“This is a very amorphous undisciplined mass,” announced Frank Traylor of the Republican Party on August 22, 1982 in a Cabinet meeting of then-Governor Dick Lamm. Frank was a member of the Cabinet then, but as a Republican, he had previously served four years (1974-78) in the Colorado House of Representatives. In fact, he was part of a political dynasty, the likes of which we’ll never see again.
His father served on the Denver School Board for 17 years, and there is a school named for him in southwest Denver. Frank himself served on the Jefferson County School Board for almost six years. After he left the House, his wife Claire (who died in 2002) was elected to his seat, served in the House for four years and then in the Senate for twelve years, gaining a reputation as one of the finest legislators of her generation. Forty-three years of elected service!
Frank jumped into the 1974 race, had a primary and barely squeaked in. It was the Watergate year when we Democrats took the House. Looking back on that election, he says, “Going door to door, the only person I met who would admit to being a Republican was an old lady who told me in her creaky voice that she voted straight Republican and her first vote was for Calvin Coolidge.” It was actually Claire with her love of organization and her skills at getting out the vote who put him over the top.
He had hoped to focus on education but, being the only physician in either the House or Senate, he was quickly pushed into health and medical issues. His first major bill required school children to be vaccinated against common diseases before beginning school, one that resulted in an almost immediate reduction in the number of cases of measles.
Working with Jerry Kopel, Hank Brown, Chuck Howe, Fred Anderson and others, he also created the Hospital Rate Commission (later repealed) as well as legislation to permit pharmacists to substitute generic for a name-brand drugs for prescribed generic ones. This made Colorado one of the first states to do this; now all states have similar laws.
The bill that cooked his goose as a Republican was one to allow the state to appoint a new manager of a nursing home if the home had lost its license. The idea was avoid the process of transferring the elderly patients to a new home, a process that often increases their mortality via what is called “transfer trauma.” The bill passed the House with heavy Democratic support but was essentially gutted in the Senate. When it was returned to the House, Traylor refused to present the bill and then asked that his name be removed from it. “This was followed by a parade of legislators, there were 22 Democrats who also wanted their names removed.”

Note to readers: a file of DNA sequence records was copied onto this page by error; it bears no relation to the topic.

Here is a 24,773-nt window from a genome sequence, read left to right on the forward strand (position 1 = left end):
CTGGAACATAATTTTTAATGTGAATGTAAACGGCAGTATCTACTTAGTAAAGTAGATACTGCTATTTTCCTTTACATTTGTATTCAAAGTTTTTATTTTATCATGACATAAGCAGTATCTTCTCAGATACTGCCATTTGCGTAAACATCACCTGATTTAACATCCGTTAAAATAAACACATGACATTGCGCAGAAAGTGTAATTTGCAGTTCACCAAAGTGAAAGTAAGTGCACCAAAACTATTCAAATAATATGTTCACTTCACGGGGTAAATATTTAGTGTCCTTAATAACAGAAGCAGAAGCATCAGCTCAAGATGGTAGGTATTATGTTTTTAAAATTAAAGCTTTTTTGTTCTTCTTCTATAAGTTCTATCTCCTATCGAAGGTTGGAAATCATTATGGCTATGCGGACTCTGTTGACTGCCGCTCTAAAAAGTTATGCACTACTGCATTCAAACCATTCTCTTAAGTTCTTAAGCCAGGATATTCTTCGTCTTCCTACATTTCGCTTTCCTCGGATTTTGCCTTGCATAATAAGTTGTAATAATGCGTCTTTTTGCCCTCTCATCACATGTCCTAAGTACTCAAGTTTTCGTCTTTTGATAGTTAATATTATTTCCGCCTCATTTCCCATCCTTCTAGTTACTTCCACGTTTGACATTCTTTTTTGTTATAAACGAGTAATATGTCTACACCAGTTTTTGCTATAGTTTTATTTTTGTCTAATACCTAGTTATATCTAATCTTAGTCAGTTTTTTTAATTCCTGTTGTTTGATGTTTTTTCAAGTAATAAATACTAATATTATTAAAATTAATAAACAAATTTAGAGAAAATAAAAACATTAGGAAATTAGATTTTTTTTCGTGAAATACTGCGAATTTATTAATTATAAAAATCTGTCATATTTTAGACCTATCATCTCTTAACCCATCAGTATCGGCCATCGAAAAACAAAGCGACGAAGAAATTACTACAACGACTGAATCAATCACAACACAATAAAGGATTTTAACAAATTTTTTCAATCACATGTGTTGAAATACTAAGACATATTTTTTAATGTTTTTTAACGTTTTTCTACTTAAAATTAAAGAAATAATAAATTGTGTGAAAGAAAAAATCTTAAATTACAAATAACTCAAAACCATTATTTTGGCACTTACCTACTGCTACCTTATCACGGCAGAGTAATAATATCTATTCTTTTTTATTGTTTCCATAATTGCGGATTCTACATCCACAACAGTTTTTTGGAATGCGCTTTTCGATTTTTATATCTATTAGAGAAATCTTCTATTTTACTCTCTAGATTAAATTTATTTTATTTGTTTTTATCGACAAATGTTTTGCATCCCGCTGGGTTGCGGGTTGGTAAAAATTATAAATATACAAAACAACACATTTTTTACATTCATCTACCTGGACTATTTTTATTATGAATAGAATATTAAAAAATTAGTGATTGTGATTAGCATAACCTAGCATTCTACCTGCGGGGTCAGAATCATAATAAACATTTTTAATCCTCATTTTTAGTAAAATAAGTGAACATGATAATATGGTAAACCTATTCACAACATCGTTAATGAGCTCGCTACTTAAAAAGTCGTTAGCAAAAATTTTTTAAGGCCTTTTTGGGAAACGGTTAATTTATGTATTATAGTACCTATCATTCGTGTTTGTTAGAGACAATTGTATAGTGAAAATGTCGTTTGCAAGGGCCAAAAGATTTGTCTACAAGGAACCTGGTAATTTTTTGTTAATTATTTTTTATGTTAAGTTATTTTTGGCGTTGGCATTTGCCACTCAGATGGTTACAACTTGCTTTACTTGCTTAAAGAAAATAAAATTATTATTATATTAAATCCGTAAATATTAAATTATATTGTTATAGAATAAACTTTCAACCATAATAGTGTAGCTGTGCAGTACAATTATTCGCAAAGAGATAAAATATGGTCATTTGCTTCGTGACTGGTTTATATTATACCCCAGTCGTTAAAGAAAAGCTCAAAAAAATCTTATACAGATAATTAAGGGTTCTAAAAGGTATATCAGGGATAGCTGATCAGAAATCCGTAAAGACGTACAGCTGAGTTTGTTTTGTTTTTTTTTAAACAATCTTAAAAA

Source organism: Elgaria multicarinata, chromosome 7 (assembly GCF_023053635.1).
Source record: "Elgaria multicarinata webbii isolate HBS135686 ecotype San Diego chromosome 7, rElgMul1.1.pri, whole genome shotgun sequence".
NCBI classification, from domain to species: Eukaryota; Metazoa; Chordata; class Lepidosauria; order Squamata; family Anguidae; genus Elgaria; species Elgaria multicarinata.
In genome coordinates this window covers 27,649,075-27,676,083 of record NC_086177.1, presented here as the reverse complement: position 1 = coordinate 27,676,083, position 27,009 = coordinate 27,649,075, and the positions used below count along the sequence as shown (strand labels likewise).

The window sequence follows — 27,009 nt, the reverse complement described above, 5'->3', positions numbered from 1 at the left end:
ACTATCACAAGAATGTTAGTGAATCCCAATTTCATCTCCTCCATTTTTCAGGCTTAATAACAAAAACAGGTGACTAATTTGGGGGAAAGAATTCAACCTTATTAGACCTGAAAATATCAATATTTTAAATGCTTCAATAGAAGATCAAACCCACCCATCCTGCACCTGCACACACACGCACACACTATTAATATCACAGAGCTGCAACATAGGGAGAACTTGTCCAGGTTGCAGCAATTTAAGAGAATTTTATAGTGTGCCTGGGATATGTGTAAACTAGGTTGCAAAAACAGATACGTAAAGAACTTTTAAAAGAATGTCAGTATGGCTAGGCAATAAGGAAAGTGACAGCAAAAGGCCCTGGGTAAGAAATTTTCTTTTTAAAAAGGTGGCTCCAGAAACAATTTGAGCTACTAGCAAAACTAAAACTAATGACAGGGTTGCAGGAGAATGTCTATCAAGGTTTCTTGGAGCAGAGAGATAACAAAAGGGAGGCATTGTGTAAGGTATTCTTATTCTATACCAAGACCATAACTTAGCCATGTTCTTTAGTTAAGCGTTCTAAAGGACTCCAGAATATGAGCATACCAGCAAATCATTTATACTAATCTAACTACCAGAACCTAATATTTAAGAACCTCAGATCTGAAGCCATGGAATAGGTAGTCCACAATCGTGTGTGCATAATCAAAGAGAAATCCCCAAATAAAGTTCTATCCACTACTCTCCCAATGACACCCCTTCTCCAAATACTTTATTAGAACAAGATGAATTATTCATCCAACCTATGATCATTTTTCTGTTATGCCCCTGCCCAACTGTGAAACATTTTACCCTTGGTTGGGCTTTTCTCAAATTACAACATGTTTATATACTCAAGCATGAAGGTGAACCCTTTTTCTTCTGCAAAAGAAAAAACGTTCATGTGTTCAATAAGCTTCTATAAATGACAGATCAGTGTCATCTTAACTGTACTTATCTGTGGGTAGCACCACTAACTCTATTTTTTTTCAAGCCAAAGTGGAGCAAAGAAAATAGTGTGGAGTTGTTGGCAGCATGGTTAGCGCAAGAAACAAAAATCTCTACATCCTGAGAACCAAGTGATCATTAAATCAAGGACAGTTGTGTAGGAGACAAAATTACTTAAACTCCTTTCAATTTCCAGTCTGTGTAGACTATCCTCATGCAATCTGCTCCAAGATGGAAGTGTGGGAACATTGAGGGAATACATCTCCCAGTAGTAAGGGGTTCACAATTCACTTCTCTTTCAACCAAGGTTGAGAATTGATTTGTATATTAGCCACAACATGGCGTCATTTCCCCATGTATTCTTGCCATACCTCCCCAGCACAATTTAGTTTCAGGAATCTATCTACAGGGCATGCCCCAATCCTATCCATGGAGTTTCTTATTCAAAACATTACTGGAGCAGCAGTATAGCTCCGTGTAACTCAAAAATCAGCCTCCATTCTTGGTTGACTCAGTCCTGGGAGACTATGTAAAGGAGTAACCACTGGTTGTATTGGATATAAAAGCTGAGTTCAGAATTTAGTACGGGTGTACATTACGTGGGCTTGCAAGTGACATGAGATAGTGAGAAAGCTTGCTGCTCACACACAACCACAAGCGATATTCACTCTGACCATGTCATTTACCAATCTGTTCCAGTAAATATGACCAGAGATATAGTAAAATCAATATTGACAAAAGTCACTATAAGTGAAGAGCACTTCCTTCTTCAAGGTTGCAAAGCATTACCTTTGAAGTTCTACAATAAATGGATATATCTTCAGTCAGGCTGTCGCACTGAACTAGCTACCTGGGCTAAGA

The defeat of the bill caused such an uproar that it passed easily the next session with Ted Strickland, who had initially opposed it, as the prime sponsor.
In 1976, the Republicans took control of the House again and would maintain that majority for 30 years. Frank was named caucus chairman and saw the birth of the “House Crazies.” At one point they even talked of trying to impeach him. “They thought I was a commie pinko running dog,” he says.
At the end of this first four years, he was ready for a change, accepted the appointment as executive director of the Health Department and inherited a host of problems, mostly environmental like ground water pollution at the Cotter Uranium mill in Canon City, the Lowry landfill, and spillage of toxic pollutants from the Yak Tunnel near Leadville. He also created an automobile exhaust emissions testing program after a year of contentious hearings and focused on nursing home issues.
By 1981 he was ready for another challenge and agreed to be the head of the Department of Institutions in addition to his Health Department job.
Through all this, Frank maintained his sense of humor. Part of it was the fact that we both truly loved working for Dick Lamm. He put together a Cabinet of “excellent, dedicated people who were fun to work with,” in Frank’s words. He refers to Lamm as someone who “was always trying to stretch our imagination to come up with the ‘Copernican’ solution to problems. Working with him and his cabinet was a happy and rewarding time of my life.” I would agree. Working for Dick Lamm and with his cabinet was a great honor.
Once when he was head of Institutions (at that time it included adult and juvenile corrections, which are now in a separate department), Frank says that he was just getting out of bed at 7 a.m. when Governor Lamm called. Frank describes the conversation as follows.
“His (Lamm’s) first words were, ‘Why did you let that guy out?’ My response was, ‘What guy?’ It turns out that the ‘guy’ was the subject of a story in the newspaper that morning describing a serious crime. His history included a sentence to juvenile corrections in his youth but he was now about forty and had been discharged years before.”
In today’s contentious political climate, neither Frank nor Claire could ever make it through the Republican process. It’s fortunate for all of us that they served when they did because they were great leaders for Colorado.
Morgan Smith served with Frank Traylor in the legislature and in the Lamm Cabinet. He can be reached at Morganfirstname.lastname@example.org.